WASHINGTON (Reuters) - U.S. President Barack Obama and Chinese President Xi Jinping outlined their common vision for a global climate change agreement on Friday, including new steps they will take to deliver on pledges made last year to slash their greenhouse gas emissions.
Those included Xi’s announcement that China will launch a national carbon cap-and-trade system in 2017 to help contain the country’s emissions, which will build on seven regional pilot markets already operation in China. Such systems put limits on carbon emissions and open up markets for companies to buy and sell the right to produce emissions.
The joint presidential statement was a highlight of a state visit to Washington by Xi, as the two leaders tackled difficult issues such as cyber spying and China’s economic policies.
It built on a bilateral announcement on climate change last November, when the United States pledged to reduce its greenhouse gas emissions 26 to 28 percent below 2005 levels by 2025, while China agreed to cap its rising emissions by at least 2030.
The statement aimed to show “the determination of both countries to act decisively to achieve the goals set last year.”
China is already the world’s largest carbon emitter, but its status as a developing country has meant it is under no obligation to promise carbon cuts, a situation that has irked U.S. politicians and other industrialized nations.
For Obama, securing a new global agreement on climate change that erases some of the divisions between industrialized and emerging economies is a key priority. The deal with China strengthens his hand ahead of a global summit on climate change in Paris in December.
“For the world’s two largest economies, energy consumers and carbon emitters to come together like this, there is no reason for other countries, whether developed or developing, not do so as well,” Obama told a joint press conference with Xi.
China’s proposed cap-and-trade system would create the world’s biggest carbon market. Democratic lawmakers tried to pass legislation to create such a system in the United States but it failed to win enough votes in a divided Senate in 2010.
China also announced on Friday that it would channel 20 billion RMB ($3.1 billion) to help developing countries combat and adapt to climate change, a significant financial pledge from an emerging economy. Development charity Oxfam called it a “game-changer” and the environmental group World Resources Institute said it was a “watershed moment” in decades of climate agreement negotiations.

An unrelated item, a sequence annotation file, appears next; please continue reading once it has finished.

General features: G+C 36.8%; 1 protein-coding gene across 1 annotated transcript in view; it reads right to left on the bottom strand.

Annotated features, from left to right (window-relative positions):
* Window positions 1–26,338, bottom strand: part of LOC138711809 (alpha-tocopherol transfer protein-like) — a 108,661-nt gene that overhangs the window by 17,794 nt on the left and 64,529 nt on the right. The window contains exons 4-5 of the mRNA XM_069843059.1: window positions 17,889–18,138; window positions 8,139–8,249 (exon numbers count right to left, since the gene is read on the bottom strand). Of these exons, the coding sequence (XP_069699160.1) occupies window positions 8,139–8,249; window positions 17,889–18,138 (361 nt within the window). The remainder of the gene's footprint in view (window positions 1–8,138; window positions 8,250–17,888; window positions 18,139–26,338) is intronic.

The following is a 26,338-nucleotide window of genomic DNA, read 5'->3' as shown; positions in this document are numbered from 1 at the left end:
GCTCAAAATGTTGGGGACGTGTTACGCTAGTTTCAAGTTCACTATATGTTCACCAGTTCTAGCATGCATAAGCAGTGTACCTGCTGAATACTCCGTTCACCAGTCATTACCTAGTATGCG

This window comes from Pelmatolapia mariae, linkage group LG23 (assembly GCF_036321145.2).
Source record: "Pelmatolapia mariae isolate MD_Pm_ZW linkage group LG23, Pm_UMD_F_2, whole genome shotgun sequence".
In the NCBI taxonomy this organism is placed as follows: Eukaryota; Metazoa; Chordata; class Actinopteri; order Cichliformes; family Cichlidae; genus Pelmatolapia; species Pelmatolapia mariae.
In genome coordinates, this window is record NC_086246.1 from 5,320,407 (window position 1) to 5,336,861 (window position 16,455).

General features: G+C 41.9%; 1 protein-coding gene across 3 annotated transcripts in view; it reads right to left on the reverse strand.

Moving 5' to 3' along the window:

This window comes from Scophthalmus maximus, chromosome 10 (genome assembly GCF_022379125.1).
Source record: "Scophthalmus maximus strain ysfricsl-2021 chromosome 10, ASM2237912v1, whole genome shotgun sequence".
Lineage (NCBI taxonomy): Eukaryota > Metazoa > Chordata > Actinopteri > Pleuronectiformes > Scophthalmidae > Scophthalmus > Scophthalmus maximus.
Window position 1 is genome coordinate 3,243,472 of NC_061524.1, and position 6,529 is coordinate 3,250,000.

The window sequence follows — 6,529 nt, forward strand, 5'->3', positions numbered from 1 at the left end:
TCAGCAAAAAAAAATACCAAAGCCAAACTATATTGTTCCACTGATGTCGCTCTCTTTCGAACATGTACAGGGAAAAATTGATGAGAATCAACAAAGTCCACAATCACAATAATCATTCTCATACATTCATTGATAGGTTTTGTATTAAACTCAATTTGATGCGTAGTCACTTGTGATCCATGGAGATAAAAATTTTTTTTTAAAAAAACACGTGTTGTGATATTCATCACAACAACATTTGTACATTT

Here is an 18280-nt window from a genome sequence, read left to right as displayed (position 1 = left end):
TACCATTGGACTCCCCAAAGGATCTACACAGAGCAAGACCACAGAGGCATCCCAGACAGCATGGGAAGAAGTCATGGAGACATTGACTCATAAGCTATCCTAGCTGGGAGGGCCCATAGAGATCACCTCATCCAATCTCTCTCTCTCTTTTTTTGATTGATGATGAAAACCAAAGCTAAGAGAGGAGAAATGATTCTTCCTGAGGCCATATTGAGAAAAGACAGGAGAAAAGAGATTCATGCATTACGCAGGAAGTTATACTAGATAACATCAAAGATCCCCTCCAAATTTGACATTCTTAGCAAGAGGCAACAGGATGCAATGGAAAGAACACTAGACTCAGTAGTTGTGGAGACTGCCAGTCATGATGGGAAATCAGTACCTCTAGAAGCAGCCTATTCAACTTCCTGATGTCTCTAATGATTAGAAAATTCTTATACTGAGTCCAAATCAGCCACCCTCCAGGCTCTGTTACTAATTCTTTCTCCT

For its part, Washington reaffirmed a pledge it made last year to channel $3 billion into a U.N.-backed Green Climate Fund. But Congressional wrangling over the federal budget threatens to delay the implementation of the pledge.
China, which is the second biggest lender to overseas coal projects, also announced for the first time that it will join the United States, Britain, the World Bank and other countries and institutions to “work towards strictly controlling public investment” in high-carbon projects overseas.
Some environmental groups said this surprise announcement could help members of the Organisation for Economic Co-operation and Development (OECD) reach an agreement on phasing out public finance for coal projects at its next meeting in November.
China and the United States also agreed on the need for an “enhanced transparency system” in a United Nations climate agreement to ensure trust and confidence in the framework to be agreed in Paris in December.
They also said a new global climate deal should require countries to “ramp up” their national emission reduction commitments periodically.
The two countries’ collective targets and policies are “crucial steps in a longer-range effort to transition to low-carbon economies,” the joint statement said.
Environmental groups welcomed the statement, saying it would help move forward often fraught climate negotiations.
“The prospects for a global climate agreement have brightened,” said Andrew Steer, president of the World Resources Institute.
Editing by Frances Kerry